command to the high expectations of his countrymen, and that he might justify the extraordinary confidence which the King my. had reposed in him, ordered all the troops, which could be got together, to assemble at Compeigne. Though the winter was well advanced, and had set in with extreme severity, he placed himself at their head, and took the field. By Henry's activity and the zeal of his subjects, so many soldiers had been raised in the kingdom, and such considerable reinforcements had been drawn from Germany and Swisserland, as formed an army respectable even in the eyes of a victorious enemy. Philip, alarmed at seeing it put in motion at such an uncommon season, began to tremble for his new conquests, particularly St. Quintin, the fortifications of which were hitherto but imperfectly repaired.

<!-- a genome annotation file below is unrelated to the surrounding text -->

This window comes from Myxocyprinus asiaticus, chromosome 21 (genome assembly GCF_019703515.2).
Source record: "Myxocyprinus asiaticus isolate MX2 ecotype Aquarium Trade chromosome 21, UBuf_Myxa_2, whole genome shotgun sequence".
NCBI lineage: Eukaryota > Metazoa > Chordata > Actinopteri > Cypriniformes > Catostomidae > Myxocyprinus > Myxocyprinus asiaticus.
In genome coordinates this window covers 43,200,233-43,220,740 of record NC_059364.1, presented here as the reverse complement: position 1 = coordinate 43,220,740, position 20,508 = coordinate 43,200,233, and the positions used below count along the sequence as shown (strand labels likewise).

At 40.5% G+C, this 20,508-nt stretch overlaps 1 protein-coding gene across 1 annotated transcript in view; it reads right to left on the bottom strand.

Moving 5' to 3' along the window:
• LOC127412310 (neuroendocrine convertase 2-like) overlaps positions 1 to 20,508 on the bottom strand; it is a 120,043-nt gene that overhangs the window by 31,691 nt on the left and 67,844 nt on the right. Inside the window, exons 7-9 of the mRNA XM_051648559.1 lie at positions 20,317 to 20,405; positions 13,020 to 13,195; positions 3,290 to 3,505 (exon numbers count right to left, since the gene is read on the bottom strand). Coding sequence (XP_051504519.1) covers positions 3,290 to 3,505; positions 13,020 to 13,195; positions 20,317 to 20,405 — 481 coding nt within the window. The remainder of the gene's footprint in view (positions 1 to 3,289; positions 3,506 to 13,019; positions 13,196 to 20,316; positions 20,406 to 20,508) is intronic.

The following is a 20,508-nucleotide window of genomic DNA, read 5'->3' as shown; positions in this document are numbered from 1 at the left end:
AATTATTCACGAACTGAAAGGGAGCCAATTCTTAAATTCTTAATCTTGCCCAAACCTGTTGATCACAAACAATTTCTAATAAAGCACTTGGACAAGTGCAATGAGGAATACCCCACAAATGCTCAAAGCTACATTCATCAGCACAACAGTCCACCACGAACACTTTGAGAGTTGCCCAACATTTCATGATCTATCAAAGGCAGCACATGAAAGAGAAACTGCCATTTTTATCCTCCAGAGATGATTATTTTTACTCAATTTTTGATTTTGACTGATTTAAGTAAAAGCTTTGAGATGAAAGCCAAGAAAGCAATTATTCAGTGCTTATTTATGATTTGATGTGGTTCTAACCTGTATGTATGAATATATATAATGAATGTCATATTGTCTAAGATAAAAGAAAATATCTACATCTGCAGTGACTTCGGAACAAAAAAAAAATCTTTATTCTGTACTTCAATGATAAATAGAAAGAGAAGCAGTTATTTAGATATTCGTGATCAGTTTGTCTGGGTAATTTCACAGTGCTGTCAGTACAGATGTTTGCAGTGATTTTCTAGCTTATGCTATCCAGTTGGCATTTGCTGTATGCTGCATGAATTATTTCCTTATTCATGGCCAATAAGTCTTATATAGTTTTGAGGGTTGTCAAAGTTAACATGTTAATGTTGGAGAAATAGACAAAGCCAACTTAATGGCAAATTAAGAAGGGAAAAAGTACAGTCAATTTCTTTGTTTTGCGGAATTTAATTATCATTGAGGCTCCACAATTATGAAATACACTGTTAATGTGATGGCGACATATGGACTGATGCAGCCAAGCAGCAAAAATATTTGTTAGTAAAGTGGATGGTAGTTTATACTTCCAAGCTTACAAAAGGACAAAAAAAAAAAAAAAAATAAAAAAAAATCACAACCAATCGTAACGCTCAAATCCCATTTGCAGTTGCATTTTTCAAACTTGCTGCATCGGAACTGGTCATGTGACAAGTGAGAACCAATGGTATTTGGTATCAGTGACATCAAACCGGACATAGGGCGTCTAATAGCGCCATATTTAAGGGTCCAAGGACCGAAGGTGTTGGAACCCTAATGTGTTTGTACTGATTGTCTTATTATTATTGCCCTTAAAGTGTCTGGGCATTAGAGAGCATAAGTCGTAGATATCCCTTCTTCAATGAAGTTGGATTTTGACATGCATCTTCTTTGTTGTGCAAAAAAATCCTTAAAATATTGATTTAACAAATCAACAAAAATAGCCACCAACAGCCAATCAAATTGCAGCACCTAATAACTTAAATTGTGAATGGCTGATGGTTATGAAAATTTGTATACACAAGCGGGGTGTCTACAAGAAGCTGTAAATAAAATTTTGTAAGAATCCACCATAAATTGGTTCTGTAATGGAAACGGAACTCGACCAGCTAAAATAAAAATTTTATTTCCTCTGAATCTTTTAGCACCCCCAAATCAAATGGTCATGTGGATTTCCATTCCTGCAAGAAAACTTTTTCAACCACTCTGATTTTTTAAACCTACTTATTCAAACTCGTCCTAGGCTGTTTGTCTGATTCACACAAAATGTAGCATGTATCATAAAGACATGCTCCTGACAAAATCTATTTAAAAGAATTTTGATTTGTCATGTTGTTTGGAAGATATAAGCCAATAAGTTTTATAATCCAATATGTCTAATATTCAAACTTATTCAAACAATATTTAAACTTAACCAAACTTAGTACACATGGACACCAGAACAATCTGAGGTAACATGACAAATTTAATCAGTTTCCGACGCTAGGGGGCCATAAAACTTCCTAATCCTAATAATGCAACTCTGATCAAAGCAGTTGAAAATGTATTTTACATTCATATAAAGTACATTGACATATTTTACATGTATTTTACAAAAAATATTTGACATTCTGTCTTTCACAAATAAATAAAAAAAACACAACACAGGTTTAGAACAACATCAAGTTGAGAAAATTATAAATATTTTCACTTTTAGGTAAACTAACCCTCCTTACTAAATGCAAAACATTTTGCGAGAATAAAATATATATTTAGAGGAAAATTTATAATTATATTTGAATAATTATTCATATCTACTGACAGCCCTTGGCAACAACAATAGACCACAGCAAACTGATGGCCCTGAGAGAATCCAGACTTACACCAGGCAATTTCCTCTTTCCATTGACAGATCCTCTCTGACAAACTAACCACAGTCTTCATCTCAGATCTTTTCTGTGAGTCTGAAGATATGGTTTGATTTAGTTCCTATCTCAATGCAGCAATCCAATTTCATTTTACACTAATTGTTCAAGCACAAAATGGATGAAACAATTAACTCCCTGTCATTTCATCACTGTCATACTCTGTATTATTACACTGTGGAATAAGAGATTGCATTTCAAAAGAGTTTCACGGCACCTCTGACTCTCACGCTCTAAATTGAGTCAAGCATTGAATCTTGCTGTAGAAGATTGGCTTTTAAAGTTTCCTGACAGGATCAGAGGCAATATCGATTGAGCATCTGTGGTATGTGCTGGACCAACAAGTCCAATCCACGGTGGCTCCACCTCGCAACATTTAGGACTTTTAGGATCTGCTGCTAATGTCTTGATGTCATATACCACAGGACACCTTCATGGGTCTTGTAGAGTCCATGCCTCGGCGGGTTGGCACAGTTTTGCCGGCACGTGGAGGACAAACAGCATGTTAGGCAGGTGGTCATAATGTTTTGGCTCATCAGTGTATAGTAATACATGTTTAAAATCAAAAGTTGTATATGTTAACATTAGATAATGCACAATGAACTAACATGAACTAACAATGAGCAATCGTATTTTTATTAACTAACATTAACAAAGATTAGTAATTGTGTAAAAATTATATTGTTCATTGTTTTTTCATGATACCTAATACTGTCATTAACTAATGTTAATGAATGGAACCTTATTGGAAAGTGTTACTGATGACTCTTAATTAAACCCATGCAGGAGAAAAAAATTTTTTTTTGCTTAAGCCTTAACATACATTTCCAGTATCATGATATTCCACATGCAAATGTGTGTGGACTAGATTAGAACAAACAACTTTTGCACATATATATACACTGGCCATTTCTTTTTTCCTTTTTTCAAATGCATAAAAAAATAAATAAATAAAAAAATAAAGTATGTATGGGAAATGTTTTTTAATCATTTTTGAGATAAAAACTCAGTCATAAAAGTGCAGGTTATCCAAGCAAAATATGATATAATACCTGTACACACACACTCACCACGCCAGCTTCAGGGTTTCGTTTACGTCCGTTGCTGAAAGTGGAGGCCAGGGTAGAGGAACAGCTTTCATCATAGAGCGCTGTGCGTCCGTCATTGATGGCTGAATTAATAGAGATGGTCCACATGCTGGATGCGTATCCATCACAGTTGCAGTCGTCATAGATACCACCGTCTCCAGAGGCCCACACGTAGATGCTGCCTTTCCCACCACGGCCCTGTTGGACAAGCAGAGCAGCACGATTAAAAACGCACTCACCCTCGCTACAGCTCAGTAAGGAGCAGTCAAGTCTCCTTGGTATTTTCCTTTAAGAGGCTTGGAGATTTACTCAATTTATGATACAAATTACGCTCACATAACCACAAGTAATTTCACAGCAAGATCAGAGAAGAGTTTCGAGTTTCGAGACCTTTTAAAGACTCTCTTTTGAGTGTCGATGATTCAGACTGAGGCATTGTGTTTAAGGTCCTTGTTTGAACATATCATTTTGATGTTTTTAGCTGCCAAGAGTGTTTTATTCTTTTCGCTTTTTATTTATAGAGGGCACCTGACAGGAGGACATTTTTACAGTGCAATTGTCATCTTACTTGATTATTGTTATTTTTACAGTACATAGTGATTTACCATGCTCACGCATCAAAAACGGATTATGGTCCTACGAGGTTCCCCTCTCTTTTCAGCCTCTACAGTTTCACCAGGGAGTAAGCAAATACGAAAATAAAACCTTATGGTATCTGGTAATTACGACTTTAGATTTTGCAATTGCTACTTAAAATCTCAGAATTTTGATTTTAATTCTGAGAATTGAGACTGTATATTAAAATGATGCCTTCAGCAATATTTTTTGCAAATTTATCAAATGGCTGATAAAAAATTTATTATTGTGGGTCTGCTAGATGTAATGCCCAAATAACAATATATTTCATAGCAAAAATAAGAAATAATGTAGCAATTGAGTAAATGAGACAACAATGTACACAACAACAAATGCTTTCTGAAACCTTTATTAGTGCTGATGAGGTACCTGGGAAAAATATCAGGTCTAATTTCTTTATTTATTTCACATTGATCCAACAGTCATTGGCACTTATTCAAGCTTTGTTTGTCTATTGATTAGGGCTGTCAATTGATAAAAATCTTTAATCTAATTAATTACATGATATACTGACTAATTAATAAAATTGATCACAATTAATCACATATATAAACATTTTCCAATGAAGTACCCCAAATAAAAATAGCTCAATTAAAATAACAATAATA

But the Duke of Guise meditated a more important en- He invests

Calais. terprise ; and, after amusing the enemy with threatening

BO O K successively different towns on the frontiers of Flanders, he XII.

turned suddenly to the left, and invested Calais with his 1558.

whole army. Calais had been taken by the English under Jan. 1. Edward III. and was the fruit of that monarch's glori